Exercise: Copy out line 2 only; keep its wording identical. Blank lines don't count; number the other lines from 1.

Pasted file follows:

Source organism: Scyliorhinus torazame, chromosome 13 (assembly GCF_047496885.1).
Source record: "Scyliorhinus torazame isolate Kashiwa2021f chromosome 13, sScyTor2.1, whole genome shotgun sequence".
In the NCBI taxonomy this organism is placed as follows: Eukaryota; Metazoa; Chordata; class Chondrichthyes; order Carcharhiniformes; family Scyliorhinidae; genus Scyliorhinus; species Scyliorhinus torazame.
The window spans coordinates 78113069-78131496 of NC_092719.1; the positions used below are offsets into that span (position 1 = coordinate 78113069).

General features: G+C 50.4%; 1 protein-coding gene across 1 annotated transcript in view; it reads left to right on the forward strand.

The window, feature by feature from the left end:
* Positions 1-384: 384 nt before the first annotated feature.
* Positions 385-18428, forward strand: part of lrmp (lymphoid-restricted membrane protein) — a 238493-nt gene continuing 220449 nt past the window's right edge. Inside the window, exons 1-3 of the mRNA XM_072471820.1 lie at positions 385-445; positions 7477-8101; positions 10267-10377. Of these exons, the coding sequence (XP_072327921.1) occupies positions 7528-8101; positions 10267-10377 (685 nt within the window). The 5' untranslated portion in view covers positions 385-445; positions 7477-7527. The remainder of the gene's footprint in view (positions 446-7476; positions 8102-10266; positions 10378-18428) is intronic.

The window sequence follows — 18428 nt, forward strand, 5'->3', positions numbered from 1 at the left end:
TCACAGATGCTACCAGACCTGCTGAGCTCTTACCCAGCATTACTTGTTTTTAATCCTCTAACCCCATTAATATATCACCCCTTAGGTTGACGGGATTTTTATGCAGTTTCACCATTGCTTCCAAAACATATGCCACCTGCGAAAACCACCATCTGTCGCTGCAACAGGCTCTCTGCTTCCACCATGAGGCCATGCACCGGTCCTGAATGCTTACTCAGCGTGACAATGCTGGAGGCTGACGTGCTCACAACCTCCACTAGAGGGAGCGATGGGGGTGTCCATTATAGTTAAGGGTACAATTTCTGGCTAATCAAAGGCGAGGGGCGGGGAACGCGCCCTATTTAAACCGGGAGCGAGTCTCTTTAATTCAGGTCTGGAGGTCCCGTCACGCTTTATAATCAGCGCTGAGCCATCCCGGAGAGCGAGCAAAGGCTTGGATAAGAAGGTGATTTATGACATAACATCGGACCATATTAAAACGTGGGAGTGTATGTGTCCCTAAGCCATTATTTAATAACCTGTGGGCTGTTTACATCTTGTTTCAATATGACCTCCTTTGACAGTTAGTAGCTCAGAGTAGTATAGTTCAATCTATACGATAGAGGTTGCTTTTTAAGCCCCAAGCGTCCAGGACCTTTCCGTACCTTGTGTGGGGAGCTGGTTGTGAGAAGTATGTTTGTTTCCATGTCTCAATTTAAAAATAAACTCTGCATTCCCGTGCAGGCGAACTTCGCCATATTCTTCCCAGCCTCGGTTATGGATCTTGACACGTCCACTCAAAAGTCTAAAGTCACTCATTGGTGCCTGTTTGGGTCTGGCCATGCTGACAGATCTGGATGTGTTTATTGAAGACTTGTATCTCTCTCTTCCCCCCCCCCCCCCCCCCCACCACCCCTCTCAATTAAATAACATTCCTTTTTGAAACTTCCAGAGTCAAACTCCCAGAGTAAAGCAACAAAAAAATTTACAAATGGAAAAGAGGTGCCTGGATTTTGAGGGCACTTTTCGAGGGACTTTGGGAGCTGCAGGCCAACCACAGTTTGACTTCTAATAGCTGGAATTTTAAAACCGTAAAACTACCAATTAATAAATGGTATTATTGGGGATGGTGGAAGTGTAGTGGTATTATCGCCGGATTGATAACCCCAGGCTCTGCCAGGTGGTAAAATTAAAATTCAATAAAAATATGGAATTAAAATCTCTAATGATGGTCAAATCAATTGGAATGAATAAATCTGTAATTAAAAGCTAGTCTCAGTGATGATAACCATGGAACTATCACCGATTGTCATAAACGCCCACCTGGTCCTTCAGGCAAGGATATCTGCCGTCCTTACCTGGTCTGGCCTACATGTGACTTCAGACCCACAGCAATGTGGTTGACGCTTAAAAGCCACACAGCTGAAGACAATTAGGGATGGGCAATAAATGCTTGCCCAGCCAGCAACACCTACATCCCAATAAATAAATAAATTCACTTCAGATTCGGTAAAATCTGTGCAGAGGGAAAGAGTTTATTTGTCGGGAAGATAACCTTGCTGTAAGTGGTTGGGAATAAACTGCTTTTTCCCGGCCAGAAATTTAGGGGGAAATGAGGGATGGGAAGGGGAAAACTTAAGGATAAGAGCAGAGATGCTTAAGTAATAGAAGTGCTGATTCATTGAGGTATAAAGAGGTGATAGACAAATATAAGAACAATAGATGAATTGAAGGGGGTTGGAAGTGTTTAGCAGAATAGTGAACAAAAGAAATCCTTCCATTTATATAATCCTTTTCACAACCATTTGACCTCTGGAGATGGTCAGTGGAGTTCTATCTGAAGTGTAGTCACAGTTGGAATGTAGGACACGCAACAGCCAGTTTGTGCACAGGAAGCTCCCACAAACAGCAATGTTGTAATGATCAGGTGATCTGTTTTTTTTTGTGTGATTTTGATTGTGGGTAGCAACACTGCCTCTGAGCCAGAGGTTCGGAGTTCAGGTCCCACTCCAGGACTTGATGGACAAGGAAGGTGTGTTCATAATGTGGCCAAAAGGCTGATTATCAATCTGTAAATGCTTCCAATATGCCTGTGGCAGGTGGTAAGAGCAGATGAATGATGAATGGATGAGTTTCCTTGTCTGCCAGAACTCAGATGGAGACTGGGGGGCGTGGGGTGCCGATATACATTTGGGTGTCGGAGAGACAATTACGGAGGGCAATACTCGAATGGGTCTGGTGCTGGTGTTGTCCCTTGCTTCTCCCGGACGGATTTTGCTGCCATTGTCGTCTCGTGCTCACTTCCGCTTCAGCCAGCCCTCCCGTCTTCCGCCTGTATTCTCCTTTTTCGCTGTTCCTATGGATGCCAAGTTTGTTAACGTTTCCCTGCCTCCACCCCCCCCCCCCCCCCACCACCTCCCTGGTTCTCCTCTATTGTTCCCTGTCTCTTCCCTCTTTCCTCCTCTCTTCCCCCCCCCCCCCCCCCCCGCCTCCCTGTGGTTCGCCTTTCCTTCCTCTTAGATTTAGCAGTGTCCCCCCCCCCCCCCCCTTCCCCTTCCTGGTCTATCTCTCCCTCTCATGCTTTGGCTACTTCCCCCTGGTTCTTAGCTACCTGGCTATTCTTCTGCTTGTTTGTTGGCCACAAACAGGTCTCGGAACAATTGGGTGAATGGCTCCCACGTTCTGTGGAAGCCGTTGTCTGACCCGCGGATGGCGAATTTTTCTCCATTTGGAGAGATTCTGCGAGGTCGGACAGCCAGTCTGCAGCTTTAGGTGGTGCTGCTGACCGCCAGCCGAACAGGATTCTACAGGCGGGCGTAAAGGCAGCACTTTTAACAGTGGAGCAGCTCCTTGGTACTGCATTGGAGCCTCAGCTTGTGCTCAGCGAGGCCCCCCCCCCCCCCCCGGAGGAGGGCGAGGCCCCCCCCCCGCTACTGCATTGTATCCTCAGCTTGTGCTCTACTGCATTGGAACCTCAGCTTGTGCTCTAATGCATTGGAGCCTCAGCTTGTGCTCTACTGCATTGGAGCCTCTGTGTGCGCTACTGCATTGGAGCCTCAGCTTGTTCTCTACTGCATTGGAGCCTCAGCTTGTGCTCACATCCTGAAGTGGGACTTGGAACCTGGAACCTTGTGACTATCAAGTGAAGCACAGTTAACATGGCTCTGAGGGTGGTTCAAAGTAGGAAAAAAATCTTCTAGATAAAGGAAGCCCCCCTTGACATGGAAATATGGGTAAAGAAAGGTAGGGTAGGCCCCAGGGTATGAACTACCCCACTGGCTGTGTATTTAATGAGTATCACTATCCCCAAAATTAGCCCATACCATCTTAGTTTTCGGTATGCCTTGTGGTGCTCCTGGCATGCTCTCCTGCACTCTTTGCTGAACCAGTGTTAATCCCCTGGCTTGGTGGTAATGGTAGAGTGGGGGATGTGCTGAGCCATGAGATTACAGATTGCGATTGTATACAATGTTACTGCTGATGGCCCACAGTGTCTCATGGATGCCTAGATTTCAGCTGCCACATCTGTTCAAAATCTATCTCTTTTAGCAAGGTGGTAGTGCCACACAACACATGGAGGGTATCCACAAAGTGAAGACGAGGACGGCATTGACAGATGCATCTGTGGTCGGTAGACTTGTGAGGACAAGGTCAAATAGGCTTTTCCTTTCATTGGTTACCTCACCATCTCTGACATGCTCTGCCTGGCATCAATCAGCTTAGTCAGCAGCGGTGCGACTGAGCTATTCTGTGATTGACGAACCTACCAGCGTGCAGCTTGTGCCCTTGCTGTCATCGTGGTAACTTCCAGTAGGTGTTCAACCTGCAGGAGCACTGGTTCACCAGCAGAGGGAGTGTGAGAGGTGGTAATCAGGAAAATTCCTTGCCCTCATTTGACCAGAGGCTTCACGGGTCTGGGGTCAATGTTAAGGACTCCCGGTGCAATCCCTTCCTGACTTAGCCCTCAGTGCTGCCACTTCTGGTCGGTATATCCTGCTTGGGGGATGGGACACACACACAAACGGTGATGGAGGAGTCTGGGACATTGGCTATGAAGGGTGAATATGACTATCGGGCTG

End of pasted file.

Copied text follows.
Source record: "Scyliorhinus torazame isolate Kashiwa2021f chromosome 13, sScyTor2.1, whole genome shotgun sequence".